After publishing articles and press releases that mention the halting of a stock, we received a few questions from readers including: What is a trading halt?, Why are stocks halted? and What do halts mean for traders and investors?
What is a Trading Halt?
Simply put, a trading halt is a brief pause in the trading of a stock for a particular reason. When market participants can't agree on where to price a security following major news or the like, exchanges and regulatory bodies step in to halt trading. Think of a trading halt as letting the dust settle.
What Causes a Stock Halt?
The most common reason for a trading halt is "news pending", like it sounds, a halt for this reason is because the company is about to release material (important to investors) information about the company. Examples of corporate developments that may trigger a trading halt include:
transactions including significant real estate deals, mergers and acquisitions
changes in the financial condition of the firm
legal or regulatory problems
addition/resignation of senior management personnel
Trading halts also occur during periods of extreme volatility. These are not discretionary decisions on behalf of the exchange, venue, regulator or company, but rather pre-existing rules-based "circuit breakers", intended to allow market participants a chance to "stop and think". These rules vary by country and exchange, and are listed below for the some of the markets we currently cover:
Canada (TSX, TSX-V and CSE):
A 10% swing in a single stock within a five minute period, will trigger a 5-minute trading halt. Additionally, all trades executed at a price 5% or more beyond the price that triggered the halt will be canceled.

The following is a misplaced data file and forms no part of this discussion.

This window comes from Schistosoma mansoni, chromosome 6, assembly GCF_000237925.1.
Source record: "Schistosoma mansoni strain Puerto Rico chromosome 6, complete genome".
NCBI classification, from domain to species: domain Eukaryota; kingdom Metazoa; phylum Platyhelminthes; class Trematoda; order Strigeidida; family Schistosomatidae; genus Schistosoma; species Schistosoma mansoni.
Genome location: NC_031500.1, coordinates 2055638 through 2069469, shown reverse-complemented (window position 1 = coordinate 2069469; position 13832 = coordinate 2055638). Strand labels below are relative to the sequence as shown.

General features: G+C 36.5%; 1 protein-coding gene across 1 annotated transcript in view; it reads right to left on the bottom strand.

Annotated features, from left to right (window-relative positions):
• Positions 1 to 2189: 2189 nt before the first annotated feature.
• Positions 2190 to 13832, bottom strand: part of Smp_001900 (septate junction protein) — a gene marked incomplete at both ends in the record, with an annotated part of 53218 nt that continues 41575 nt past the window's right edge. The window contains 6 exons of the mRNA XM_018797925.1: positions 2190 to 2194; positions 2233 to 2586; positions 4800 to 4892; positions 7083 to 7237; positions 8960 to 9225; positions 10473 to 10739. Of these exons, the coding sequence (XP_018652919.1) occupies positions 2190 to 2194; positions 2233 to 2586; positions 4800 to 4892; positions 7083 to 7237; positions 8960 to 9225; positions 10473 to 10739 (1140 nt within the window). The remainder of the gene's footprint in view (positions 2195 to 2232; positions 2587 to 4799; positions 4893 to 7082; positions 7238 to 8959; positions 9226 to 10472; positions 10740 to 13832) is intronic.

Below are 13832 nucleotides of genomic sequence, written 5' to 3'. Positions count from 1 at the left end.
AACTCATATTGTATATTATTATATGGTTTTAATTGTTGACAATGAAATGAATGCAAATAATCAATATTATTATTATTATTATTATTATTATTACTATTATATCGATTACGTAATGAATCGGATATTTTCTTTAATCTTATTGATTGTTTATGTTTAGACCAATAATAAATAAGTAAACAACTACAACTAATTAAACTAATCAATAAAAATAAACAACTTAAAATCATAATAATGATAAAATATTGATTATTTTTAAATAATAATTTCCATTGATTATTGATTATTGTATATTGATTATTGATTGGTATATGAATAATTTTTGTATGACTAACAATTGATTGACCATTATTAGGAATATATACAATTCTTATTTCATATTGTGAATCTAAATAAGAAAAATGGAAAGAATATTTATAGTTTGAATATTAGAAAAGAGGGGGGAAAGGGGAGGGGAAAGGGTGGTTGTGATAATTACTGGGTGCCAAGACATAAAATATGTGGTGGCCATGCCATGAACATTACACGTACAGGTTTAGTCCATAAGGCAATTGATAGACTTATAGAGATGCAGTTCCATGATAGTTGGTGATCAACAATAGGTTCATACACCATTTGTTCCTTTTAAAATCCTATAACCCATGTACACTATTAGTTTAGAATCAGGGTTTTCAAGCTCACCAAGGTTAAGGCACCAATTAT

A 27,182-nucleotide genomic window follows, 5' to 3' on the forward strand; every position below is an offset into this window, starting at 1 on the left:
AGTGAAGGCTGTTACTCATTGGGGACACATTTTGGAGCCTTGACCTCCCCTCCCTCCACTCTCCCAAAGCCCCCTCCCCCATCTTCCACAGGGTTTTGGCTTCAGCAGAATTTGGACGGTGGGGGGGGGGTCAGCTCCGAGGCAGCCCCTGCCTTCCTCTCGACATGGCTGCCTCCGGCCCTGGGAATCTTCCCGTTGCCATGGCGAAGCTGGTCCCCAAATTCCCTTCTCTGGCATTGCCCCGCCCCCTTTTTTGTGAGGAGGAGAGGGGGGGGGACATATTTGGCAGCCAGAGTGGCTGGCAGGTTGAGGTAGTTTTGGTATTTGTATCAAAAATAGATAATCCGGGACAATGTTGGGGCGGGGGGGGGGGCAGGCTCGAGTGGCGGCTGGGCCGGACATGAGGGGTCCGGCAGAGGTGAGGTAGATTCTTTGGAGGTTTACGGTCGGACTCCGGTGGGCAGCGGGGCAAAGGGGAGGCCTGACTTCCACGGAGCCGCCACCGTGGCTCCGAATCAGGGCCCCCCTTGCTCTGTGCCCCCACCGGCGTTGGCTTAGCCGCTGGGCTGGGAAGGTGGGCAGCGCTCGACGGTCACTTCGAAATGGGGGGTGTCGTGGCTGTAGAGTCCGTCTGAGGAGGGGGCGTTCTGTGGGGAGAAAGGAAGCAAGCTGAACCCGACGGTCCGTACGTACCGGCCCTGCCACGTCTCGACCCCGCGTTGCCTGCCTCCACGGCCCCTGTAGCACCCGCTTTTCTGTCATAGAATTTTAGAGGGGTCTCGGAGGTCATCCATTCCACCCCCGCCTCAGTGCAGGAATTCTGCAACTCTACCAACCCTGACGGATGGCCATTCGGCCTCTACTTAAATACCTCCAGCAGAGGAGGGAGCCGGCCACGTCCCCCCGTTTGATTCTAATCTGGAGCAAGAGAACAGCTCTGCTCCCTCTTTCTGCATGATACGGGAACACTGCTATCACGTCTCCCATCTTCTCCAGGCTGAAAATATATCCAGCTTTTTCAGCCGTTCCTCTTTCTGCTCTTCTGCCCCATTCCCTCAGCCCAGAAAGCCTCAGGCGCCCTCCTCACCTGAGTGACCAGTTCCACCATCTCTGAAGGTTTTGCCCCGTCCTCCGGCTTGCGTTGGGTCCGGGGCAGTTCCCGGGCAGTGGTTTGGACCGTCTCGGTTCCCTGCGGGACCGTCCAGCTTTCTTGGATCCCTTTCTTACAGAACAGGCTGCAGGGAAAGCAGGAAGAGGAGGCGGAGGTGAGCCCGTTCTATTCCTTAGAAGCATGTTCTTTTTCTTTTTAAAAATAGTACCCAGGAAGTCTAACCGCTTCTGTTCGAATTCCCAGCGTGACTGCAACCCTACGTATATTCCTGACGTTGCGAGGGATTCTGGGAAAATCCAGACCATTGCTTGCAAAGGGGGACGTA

United States: (OTC Markets, NASDAQ, NYSE, BATS etc.):
U.S. exchanges follow a similar rule to Canadian markets with a 10% swing in a five minute period triggering a 5 minute pause, that may be extended by the exchange in the event of a significant imbalance of buy or sell orders.
The ASX has no type of official volatility based circuit breakers.
London Stock Exchange (LSE):
The LSE's circuit breakers are based on 5-25% price bands (based on the trading segment of the stock). If these levels are breached, trading pauses for 5 minutes.
Frankfurt (Deutsche Bourse):
In Germany, specific percentages that trigger a volatility based halt are not published, however in the event that a stock moves outside of the predefined bands, it will be halted.
In rare circumstances trading halts happen when a company no longer meets the requirements of being public in its jurisdiction (for example, filing periodic financial statements) or the requirements of the venue that it trades on. In these cases it is likely that the halt will persist until the company has met whatever requirements necessary.
How do I Find Information About Trading Halts?
To find up-to-date halt information for the aforementioned exchanges, be sure to check out the following links:
TSX, TSX Venture & CSE Stock Halts are posted on live on the IIROC website found here.
A list of halts on the OTC Markets can be found here.
NYSE and NASDAQ listed halts are published on the NASDAQ website here.
Live data relating to halts and suspensions on the ASX as well as corporate announcements (as mentioned above, stocks in Australia are only halted due to news or corporate actions) is available on their site.
LSE trading halt data is not consolidated on their website, however they publish a list of codes regarding the trading status of their listings that can be found here.
Like the London Stock Exchange, Frankfurt doesn't aggregate data regarding trading halts on their exchange website.
What do halts mean for investors?
Don't jump to the conclusion that all halts are a bad thing, many news pending halts are related to M&A, and volatility related circuit breakers can be triggered with both up and downside moves. Think of them as they are intended, a time to level the playing field and give traders and investors a chance to "stop and think".
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